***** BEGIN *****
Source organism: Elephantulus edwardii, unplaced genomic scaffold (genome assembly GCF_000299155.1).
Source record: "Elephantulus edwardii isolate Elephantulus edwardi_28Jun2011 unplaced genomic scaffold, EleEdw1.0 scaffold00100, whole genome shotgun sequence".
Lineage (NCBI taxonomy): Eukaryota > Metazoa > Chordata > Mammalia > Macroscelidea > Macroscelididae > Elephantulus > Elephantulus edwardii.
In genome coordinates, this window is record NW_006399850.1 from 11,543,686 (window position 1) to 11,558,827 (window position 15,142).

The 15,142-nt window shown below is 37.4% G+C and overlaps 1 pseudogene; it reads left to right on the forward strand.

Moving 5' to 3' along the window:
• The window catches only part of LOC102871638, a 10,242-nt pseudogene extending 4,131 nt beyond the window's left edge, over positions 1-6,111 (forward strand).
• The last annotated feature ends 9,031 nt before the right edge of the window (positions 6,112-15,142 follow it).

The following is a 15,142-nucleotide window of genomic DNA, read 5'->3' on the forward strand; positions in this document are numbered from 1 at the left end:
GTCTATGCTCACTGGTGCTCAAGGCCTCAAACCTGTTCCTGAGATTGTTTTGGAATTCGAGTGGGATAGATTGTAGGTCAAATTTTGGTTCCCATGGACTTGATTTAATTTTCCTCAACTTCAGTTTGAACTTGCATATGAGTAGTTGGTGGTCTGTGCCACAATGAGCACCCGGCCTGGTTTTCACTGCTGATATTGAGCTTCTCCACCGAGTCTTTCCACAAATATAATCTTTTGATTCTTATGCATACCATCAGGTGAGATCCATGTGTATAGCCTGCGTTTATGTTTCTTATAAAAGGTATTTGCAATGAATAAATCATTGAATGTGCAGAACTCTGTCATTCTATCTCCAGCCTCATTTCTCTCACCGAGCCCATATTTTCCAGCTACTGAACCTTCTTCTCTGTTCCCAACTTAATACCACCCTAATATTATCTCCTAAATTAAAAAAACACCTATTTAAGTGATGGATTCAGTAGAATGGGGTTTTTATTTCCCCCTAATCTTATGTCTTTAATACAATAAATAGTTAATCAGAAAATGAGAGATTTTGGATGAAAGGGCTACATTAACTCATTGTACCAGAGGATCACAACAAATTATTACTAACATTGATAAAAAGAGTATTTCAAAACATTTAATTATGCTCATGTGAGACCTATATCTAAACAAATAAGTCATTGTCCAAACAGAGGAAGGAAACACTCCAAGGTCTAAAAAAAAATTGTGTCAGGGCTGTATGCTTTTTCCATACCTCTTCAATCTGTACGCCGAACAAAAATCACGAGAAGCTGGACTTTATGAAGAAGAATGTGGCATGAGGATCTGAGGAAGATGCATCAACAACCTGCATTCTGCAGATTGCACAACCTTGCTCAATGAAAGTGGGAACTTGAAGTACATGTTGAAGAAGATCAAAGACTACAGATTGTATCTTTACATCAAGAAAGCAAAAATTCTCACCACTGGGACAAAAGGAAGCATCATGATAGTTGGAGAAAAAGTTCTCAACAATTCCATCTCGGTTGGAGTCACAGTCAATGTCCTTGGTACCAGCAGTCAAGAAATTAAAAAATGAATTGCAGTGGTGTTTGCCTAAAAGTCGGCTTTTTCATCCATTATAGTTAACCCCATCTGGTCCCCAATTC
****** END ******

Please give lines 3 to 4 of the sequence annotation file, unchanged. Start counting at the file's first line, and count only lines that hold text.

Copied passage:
Lineage (NCBI taxonomy): Eukaryota > Metazoa > Chordata > Mammalia > Macroscelidea > Macroscelididae > Elephantulus > Elephantulus edwardii.
In genome coordinates, this window is record NW_006399850.1 from 11,543,686 (window position 1) to 11,558,827 (window position 15,142).